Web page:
No. It is not permissible for an agency to present a completed IEP 
to parents for their approval before there has been a full discussion 
with the parents of (1) the child's need for special education and 
related services, and (2) what services the agency will provide to the 
child. Section 602(a)(20) of the Act defines the IEP as a written 
statement developed in any meeting with the agency representative, the 
teacher, the parent, and, if appropriate, the child.
    It would be appropriate for agency staff to come prepared with 
evaluation findings, statements of present levels of educational 
performance, and a recommendation regarding annual goals, short term 
instructional objectives, and the kind of special education and related 
services to be provided. However, the agency must make it clear to the 
parents at the outset of the meeting that the services proposed by the 
agency are only recommendations for review and discussion with the 
parents. The legislative history of Public Law 94-142 makes it clear 
that parents must be given the opportunity to be active participants in 
all major decisions affecting the education of their children with 
disabilities. (See, e.g., S. Rep. No. 168, 94th Cong. 1st Sess. 13 
(1975); S. Rep. No. 455 (Conference Report), 94th Cong. 1st Sess. 47-50 
(1975).)
    56. Is there a prescribed format or length for an IEP?
    No. The format and length of an IEP are matters left to the 
discretion of State and local agencies. The IEP should be as long as 
necessary to adequately describe a child's program. However, as 
indicated in Question 41, above, the IEP is not intended to be a 
detailed instructional plan. The Federal IEP requirements can usually be 
met in a one to three page form.
    57. Is it permissible to consolidate the IEP with an individualized 
service plan developed under another Federal program?
    Yes. In instances where a child with a disability must have both an 
IEP and an individualized service plan under another Federal program, it 
may be possible to develop a single, consolidated document only if: (1) 
It contains all of the information required in an IEP, and (2) all of 
the necessary parties participate in its development.
    Examples of individualized service plans that might be consolidated 
with the IEP are: (1) The Individualized Care Plan (title XIX of the 
Social Security Act (Medicaid)), (2) the Individualized Program Plan 
(title XX of the Social Security Act (Social Services)), (3) the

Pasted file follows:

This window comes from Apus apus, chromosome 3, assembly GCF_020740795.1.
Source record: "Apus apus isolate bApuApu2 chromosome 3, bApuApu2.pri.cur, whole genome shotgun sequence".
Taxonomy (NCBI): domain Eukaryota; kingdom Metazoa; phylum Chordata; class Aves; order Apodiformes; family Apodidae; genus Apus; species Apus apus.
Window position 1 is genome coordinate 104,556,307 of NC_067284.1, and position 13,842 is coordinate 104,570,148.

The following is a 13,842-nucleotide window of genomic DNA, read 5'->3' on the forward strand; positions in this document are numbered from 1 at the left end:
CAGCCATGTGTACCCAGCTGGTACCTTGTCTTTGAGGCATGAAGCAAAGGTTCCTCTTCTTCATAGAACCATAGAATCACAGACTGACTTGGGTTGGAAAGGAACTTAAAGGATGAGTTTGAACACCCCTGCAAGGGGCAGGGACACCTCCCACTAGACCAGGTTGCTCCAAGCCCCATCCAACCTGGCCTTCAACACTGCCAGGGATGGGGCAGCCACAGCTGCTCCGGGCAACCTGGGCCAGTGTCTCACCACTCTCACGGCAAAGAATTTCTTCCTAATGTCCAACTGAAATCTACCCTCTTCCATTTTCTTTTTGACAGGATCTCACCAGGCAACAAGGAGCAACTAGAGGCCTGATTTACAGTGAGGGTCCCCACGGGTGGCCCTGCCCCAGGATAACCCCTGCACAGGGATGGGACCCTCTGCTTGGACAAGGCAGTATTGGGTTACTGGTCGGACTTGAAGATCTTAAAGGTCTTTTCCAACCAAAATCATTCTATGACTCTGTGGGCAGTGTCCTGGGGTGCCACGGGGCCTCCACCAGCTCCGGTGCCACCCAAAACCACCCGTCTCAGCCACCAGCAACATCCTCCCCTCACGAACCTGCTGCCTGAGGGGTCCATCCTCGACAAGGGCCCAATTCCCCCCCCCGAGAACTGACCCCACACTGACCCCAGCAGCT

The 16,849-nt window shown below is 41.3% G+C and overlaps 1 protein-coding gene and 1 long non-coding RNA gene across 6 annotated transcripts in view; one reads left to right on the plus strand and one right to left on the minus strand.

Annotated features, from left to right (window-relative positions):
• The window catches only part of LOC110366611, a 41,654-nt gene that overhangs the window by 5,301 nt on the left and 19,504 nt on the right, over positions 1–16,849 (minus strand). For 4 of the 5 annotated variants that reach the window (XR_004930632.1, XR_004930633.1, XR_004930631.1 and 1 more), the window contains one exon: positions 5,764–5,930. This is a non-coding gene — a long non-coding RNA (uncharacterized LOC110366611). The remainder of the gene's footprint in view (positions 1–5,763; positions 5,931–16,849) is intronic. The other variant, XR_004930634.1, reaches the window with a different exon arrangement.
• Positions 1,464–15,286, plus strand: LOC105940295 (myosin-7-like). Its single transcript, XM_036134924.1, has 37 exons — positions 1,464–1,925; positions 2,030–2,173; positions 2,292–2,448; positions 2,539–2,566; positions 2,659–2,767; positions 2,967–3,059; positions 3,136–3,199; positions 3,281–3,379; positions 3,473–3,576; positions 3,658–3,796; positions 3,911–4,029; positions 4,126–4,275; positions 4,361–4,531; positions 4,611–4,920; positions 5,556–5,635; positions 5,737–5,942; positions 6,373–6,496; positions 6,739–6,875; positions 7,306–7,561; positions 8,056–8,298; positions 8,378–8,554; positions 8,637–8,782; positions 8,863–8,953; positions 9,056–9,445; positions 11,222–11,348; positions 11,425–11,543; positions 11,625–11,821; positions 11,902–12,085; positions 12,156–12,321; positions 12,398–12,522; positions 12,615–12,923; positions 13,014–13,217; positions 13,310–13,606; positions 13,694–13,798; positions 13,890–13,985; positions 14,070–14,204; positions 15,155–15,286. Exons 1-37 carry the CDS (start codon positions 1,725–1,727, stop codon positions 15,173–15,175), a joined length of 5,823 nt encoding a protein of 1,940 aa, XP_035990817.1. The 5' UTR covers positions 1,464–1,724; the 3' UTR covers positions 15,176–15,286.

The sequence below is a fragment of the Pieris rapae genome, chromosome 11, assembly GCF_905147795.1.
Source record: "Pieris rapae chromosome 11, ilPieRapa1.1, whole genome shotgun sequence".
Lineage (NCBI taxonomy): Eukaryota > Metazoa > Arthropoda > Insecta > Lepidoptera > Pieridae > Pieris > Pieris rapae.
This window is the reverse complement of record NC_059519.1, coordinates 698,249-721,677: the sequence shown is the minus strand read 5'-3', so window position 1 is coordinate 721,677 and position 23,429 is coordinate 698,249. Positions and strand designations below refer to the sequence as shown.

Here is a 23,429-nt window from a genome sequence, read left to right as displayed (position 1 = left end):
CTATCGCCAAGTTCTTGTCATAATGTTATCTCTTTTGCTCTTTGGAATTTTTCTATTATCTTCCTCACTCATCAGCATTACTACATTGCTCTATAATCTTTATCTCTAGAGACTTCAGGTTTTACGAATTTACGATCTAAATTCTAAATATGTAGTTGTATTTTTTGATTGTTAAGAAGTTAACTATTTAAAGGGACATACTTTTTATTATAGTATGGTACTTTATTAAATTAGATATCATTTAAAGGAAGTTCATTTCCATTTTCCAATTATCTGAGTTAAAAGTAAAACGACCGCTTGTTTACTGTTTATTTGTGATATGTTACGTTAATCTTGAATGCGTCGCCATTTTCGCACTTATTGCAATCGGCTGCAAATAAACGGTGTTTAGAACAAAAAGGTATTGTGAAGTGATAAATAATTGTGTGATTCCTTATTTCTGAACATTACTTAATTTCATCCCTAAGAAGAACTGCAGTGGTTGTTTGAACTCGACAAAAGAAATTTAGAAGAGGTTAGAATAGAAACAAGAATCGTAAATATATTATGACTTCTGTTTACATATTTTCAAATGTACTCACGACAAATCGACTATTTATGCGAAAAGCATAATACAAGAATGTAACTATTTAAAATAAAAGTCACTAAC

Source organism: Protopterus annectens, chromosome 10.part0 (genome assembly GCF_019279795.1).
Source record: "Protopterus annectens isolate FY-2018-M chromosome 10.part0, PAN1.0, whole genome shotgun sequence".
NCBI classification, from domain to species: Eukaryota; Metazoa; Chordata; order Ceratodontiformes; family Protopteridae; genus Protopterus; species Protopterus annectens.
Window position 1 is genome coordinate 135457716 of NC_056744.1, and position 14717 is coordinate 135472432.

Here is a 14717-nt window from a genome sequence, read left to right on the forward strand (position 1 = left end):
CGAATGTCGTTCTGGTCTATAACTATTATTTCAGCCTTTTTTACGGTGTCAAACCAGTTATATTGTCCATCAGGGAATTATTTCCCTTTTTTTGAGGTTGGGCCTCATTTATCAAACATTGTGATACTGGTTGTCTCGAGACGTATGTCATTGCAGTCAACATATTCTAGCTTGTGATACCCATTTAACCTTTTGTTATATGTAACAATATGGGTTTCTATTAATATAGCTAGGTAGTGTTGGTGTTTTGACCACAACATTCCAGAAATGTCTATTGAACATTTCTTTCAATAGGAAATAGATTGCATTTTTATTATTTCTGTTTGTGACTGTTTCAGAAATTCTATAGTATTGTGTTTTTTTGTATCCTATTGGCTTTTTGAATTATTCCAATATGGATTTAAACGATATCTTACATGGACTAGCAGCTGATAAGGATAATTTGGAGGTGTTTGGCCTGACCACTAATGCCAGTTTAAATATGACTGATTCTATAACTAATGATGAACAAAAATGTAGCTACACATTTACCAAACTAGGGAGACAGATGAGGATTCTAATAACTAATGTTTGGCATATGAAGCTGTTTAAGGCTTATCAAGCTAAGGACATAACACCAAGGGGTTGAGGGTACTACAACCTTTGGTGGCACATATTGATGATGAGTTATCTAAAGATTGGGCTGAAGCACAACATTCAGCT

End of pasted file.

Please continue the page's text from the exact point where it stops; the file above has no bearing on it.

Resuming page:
Individualized Service Plan (title XVI of the Social Security Act 
(Supplemental Security Income)), and (4) the Individualized Written 
Rehabilitation Plan (Rehabilitation Act of 1973).
    58. What provisions on confidentiality of information apply to IEPs?
    IEPs are subject to the confidentiality provisions of both (1) part 
B (section 617(c) of the Act; Secs. 300.560-300.576 of the regulations), 
and (2) the Family Educational Rights and Privacy Act (``FERPA'', 20 
U.S.C. 1232g) and implementing regulations in 34 CFR part 99. An IEP is 
an education record as that term is used in the FERPA and implementing 
regulations (34 CFR Sec. 99.3) and is, therefore, subject to the same 
protections as other education records relating to the student.

    Note: Under Sec. 99.31(a) of the FERPA regulations, an educational 
agency may disclose personally identifiable information from the 
education records of a student without the written consent of the 
parents if ``(1) The disclosure is to other school officials, including 
teachers, within the agency or institution whom the agency or 
institution has determined to have legitimate educational interests * * 
*'' in that information.

       Sec. 300.348  Private school placements by public agencies.

    (a) Developing individualized education programs. (1) Before a 
public agency places a child with a disability in, or refers a child to, 
a private school or facility, the agency shall initiate and conduct a 
meeting to develop an IEP for the child in accordance with Sec. 300.343.
    (2) The agency shall ensure that a representative of the private 
school or facility attends the meeting. If the representative cannot 
attend, the agency shall use other methods to ensure participation by 
the private school or facility, including individual or conference 
telephone calls.
    (3) [Reserved]
    (b) Reviewing and revising individualized education programs. (1) 
After a child with a disability enters a private school or facility, any 
meetings to review and revise the child's IEP may be initiated and 
conducted by the private school or facility at the discretion of the 
public agency.
    (2) If the private school or facility initiates and conducts these 
meetings, the public agency shall ensure that the parents and an agency 
representative;
    (i) Are involved in any decision about the child's IEP; and
    (ii) Agree to any proposed changes in the program before those 
changes are implemented.

[[Page 90]]

    (c) Responsibility. Even if a private school or facility implements 
a child's IEP, responsibility for compliance with this part remains with 
the public agency and the SEA.

(Authority: 20 U.S.C. 1413(a)(4)(B))

    59. If placement decisions are made at the time the IEP is 
developed, how can a private school representative attend the meeting?
    Generally, a child who requires placement in either a public or 
private residential school has already been receiving special education, 
and the parents and school personnel have often jointly been involved 
over a prolonged period of time in attempting to find the most 
appropriate placement for the child. At some point in this process 
(e.g., at a meeting where the child's current IEP is being reviewed), 
the possibility of residential school placement might be proposed--by